As 5 million Texans Lack Health Insurance, Lege Still Says No to Medicaid

The state's dismally large gaps in health care access have grown even wider during the COVID-19 disaster

House Speaker Dade Phelan on sine die at the 87th Texas Legislature (Photo by John Anderson)

On the eve of the 87th Texas Legislature, as the state's dismally large gaps in health care access grew even wider during the COVID-19 disaster, it seemed to lawmakers in both parties like a good time to consider Medicaid expansion more seriously than Texas ever has since the passage of the federal Affordable Care Act more than a decade ago. Yet as on so many issues this session, the high hopes of meeting huge and swelling needs among everyday people amounted to little, even as the number of uninsured Texans neared the 5 million mark.

The “Live Well Texas” plan included narrower provisions unique to the state that would still bring in billions of dollars that Texas now leaves on the table.

Out of the dozens of Medicaid bills filed this session, the "Live Well Texas" program proposed by Senate Bill 117 (Sen. Nathan Johnson, D-Dallas) and House Bill 3871 (Rep. Julie Johnson, D-Carrollton) had the most promise. Knowing that the ACA remains radioactive to many Texas Republicans, Johnson and Johnson (no relation) crafted narrower provisions for a plan unique to the state but that would still bring in billions of federal dollars that Texas now leaves on the table rather than expanding Medicaid eligibility.

Rep. Julie Johnson at a rally outside the capitol in April (Photo by John Anderson)

Right now, almost all Texas adults under 65 who aren't fully disabled or pregnant are ineligible for Medicaid, regardless of their health status. The Johnson bills only increased eligibility to those earning 100% or less of the federal poverty level, below the 138% FPL threshold established in the ACA (above that, people are eligible for subsidies on the insurance exchanges). They also included provisions to terminate the program if the feds ceased providing a 9-to-1 match of Medicaid dollars (currently made even more generous by relief provisions in the American Rescue Plan Act). It was attractive enough for the House version to be co-authored by all 67 Democrats as well as nine Republicans, enough to pass the bill in that chamber, yet neither HB 3871 nor SB 117 ever received a hearing after they were referred to committee. Afterward, Rep. Garnet Coleman, D-Houston, tried and failed, by a vote of 68-80, to amend budget bill SB 1 to provide a match to access federal Medicaid dollars to expand coverage.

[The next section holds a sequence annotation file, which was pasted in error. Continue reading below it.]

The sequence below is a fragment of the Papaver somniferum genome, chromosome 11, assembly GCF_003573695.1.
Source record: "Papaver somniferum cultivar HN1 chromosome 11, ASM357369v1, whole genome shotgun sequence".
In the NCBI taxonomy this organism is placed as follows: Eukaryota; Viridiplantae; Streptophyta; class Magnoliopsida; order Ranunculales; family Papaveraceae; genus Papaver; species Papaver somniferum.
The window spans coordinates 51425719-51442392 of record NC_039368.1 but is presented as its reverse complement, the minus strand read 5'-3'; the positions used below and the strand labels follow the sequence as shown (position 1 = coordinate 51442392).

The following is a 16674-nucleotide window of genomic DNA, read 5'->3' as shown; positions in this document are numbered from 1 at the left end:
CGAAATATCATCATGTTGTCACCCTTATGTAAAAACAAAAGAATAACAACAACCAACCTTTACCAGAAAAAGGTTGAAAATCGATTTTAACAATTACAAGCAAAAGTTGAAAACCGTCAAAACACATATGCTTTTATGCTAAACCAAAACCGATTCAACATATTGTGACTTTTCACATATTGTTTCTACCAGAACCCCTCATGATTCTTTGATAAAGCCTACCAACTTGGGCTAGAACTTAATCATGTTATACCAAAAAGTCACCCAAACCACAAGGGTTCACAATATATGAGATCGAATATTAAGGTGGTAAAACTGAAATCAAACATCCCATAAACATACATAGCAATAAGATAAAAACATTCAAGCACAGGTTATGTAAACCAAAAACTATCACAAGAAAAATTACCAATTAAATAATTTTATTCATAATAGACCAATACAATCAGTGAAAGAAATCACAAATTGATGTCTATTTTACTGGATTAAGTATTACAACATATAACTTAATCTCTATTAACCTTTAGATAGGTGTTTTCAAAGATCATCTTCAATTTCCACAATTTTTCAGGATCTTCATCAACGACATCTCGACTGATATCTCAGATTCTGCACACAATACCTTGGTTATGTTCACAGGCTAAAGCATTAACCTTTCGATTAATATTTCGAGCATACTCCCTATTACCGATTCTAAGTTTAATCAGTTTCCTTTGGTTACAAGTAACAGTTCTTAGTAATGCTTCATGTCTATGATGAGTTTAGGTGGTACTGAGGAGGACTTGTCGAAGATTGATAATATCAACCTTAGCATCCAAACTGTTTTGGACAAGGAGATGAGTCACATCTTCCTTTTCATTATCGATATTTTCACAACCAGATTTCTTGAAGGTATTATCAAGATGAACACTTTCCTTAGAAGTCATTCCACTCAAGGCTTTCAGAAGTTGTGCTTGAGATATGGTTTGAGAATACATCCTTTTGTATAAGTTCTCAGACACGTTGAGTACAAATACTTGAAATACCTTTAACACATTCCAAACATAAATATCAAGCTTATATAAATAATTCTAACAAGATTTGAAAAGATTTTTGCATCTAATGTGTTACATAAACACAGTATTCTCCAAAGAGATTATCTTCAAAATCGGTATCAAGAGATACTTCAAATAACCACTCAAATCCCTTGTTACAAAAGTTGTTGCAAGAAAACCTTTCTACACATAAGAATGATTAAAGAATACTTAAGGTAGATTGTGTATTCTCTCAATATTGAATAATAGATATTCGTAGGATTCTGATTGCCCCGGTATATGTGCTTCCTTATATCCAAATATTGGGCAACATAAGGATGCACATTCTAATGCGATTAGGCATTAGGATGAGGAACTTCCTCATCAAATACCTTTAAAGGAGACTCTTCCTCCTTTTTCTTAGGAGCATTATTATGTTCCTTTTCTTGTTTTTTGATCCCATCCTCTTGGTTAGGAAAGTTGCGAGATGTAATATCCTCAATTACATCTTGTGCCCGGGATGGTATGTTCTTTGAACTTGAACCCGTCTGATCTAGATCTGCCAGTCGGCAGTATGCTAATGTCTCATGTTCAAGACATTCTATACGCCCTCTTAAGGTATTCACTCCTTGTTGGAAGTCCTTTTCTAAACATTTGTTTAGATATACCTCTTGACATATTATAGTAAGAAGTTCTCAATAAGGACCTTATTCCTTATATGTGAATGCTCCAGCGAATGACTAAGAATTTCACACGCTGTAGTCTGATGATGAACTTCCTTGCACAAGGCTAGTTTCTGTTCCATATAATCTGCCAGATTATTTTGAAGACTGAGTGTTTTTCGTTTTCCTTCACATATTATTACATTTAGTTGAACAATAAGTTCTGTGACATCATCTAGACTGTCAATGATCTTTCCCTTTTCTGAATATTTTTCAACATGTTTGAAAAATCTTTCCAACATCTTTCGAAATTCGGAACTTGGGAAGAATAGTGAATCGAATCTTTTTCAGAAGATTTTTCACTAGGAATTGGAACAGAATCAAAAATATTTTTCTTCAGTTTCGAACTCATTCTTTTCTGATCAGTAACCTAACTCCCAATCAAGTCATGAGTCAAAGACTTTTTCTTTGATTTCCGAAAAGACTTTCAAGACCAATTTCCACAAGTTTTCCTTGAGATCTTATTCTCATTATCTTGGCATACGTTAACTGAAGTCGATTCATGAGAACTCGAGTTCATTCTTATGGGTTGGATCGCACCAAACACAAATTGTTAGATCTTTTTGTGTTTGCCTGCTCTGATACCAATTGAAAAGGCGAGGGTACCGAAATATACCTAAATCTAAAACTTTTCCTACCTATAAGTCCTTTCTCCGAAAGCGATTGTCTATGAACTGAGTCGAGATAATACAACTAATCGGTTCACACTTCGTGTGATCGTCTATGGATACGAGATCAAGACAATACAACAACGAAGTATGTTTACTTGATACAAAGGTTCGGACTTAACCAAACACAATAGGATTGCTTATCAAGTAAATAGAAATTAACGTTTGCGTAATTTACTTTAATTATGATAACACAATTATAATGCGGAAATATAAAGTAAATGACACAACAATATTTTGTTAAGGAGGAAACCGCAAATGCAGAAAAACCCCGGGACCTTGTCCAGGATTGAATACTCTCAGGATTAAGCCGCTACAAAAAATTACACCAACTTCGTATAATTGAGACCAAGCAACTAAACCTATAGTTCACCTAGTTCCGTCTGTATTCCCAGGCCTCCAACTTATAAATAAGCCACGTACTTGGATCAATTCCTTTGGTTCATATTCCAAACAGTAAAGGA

Separately, House Speaker Dade Phelan, R-Beaumont, and allies in both parties backed a "Healthy Families, Healthy Tex­as" package of 12 bills that Phelan argued would increase access to care. Seven of the bills ultimately passed, but progressive health care policy groups expressed disappointment in the package's failure to include any significant coverage solution for uninsured Texans, Medicaid or not. Still, progress, however incremental, was made: HB 133 (Rep. Toni Rose, D-Dallas) extends Medicaid coverage for new mothers from two to six months after giving birth, trimmed back in the Senate from the full year originally approved by the House (read more).

Rep. Toni Rose on sine die at the 87th Texas Legislature (Photo by Jana Birchum)

It's not too late for the state to adjust course. The ARPA boost to Medicaid funding, which could mean $3 billion to $5 billion in Texas' pocket, will be available for two years; nearly 200 provider groups, local officials, and organizations have urged state leadership not to let the money go unclaimed. Meanwhile, the Centers for Medicare & Medicaid Services (CMS) rescinded Texas' extension for what's called the "1115 waiver," a multiyear, multibillion-dollar federal funding agreement that since 2011 has helped fund both uncompensated care at Texas hospitals and programs intended to promote innovations in health care delivery. The federal agency concluded that the Texas Health and Human Services Commission failed to meet public input requirements before it submitted its extension request under the Trump administration. Absent any renegotiation, Texas' waiver will expire on Sept. 30, 2022.

State leaders were quick to complain about CMS' decision, with Attorney General Ken Paxton filing suit against the move as an unlawful attempt to force Texas to expand Medicaid. However, HHSC is also trying to comply with CMS' edict, scheduling three virtual meetings for the public to comment on Texas' new waiver extension application on June 2, 10, and 15. This is an opportunity, some Medicaid expansion proponents say, to push for their goals even as Texas negotiates with CMS. "This time the public will have an opportunity to weigh in," said Anne Dunkelberg, who oversees health care policy for public policy think tank Every Texan. "We'll have the chance to tell Gov. [Greg] Abbott and other state leaders that they must include coverage expansion in the deal to move Texas towards a more sustainable health care system."

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